A few months ago a friend of mine texted me a link to a Web series, “An African City,” a scripted Web series that followed the lives of five West African women returnees. They strive to manage successful careers, balance cultural traditions with “First World” sensibilities, and of course, look for love.
I’m looking for more episodes of this series, so I hope the creators bring us a second season! The first 10 episodes were entertaining, if a little derivative of familiar TV series like “Living Single” and “Sex and the City.” My favorite character in the series so far — the outfits. Truly, the costume designer/wardrobe manager is keeping these ladies in some fine threads, and everyone looks great. To me, the epitome of style and fashion is to blend traditional prints with cutting-edge lines, a la Clara Design.
The characters leave a little to be desired, and that’s probably because the writer-director has to leave room for external and internal conflict. A character’s flaws and failings are what drive stories forward. It’s just that the flaws in these characters — like why the always seem to be offended by local customs and local men — don’t seem to make a lot of sense. For instance, in the opening scene of the first episode, NaNa Yaa takes great offense to being mistaken for a foreigner by a customs agent. She indignantly rolls her eyes at him, insisting that she is Ghanaian — yet she doesn’t speak the native language, not even enough to be passably conversant. She is rusty on essential etiquette, like passing objects with your right hand only, not your left. What else is a busy customs agent with common sense supposed to think, except that she might be an Black native of England, Canada, the U.S. or Jamaica?
And that’s pretty much the way the series works. The ladies meet up in trendy restaurants all over Accra and decry the latest affront to their feminist First World sensibilities. It just seems like the characters flew back to Ghana but never really mentally left the big cities abroad. Yes, water and electricity interruptions are aggravating. I drink lots of water. Plus, I wear my hair natural (under my wigs, ha ha) and I can’t imagine not letting a steamy shower help moisturize my hair at night. But during Ep. 9, “#TeamSade, #TeamN’gozi,” three of the women are at a social dinner with highly placed government officials, and they brought oppressive attitudes with them the whole time. Ultimately, storming off and barking at their friend to follow seemed less about empowerment and more about being self-centered and spoiled.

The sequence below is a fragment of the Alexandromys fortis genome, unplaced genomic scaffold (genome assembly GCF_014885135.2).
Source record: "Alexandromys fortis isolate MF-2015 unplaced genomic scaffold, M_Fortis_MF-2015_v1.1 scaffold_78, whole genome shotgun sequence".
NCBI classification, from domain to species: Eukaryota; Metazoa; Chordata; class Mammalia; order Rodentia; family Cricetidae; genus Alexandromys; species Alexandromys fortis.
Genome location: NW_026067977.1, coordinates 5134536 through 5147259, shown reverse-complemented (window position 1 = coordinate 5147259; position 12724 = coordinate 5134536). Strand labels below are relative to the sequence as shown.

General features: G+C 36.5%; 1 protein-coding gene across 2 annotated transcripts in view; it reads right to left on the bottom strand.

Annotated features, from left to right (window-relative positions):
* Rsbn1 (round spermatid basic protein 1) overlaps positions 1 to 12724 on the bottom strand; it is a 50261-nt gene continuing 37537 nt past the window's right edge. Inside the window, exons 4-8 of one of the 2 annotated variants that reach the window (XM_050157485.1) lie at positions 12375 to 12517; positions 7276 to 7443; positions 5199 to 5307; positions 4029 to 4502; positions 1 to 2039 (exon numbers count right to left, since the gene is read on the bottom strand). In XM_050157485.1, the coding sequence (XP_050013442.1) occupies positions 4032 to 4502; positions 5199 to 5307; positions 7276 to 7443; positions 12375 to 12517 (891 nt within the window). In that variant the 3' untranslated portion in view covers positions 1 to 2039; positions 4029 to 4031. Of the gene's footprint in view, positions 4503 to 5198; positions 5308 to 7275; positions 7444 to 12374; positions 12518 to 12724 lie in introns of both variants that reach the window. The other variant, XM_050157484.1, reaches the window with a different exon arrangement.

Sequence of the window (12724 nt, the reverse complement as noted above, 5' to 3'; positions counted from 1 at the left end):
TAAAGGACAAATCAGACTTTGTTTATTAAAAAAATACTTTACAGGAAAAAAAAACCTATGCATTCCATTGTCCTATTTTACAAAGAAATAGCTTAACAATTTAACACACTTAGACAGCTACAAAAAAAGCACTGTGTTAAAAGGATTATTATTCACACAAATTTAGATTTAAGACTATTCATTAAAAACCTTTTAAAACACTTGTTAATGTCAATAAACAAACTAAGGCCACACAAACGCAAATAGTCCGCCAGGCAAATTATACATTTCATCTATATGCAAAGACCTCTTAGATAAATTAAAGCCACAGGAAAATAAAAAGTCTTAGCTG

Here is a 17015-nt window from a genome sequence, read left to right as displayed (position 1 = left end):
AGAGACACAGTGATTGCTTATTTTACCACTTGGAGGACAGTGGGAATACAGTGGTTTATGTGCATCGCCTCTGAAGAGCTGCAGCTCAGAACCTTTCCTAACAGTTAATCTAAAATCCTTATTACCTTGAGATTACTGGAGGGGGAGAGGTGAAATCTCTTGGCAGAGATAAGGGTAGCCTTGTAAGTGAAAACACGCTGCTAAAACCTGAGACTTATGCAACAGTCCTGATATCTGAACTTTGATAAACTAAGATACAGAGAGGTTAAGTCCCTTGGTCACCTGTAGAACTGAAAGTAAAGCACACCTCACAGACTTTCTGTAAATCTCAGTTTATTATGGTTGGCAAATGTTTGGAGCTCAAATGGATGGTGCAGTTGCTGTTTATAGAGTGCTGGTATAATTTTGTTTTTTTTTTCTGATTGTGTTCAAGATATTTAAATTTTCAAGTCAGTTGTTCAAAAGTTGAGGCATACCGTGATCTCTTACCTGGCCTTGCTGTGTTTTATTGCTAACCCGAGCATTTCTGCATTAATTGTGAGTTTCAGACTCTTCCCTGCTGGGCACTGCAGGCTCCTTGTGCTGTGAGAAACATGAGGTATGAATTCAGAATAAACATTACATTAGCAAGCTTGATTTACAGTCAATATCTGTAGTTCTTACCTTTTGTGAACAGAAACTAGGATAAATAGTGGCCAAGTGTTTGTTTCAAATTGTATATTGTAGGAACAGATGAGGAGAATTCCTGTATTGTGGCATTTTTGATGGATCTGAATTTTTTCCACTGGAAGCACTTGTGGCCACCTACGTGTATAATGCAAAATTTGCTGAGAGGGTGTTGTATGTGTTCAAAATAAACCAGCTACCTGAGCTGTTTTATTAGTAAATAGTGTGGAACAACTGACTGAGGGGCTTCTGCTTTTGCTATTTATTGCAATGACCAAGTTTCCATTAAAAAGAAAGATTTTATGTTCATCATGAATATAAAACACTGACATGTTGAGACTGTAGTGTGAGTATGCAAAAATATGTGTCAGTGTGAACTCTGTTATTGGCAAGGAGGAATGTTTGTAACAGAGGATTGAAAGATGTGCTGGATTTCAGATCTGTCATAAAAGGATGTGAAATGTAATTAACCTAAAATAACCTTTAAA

Many of the characters’ flaws and baffling contradictions were all on display in that episode. For instance, let’s look at:
N’gozi: She is a Christian, and I appreciate that she is counted among the group. A lot of West Africans identify as Believers. But why was she written to be so vapid and whiny? I know few Christian women who are as angst-ridden as she is, or who let her harridan “friends” boss her around so much. Also, why do the characters have to heap so much scorn on N’gozi for practicing abstinence and vegetarianism? The former lifestyle choice isn’t a ridiculous one, particularly given the high HIV infection rate in Africa. Isn’t abstinence just another wise option for a woman “empowered” top make choices for the good of her body and her health? Also, N’gozi is not a proselytizing nuisance. She is a conscientious employer, reluctant to keep her driver idling while she goes about her whims about town with her friends. It just seems like the writer is expressing a bias against piety and self-restraint, and it comes through in the form of a tolerance deficit on the part of her friends.
Sade: I thought educated, resourceful women didn’t need to trade sex for material goods. Had Sade practiced her Accra lifestyle in Massachusetts, she would have been labeled a gold digger a long time ago.
And yet, if a new season is created and posted, I’ll be watching and looking for the same things everyone else wants. Bring on the killer fashions, the beat hair and flawless makeup, and don’t forget the cute guys. I just hope the show’s creators remembers flesh out the characters in a way that makes more rational sense. Return the returnees!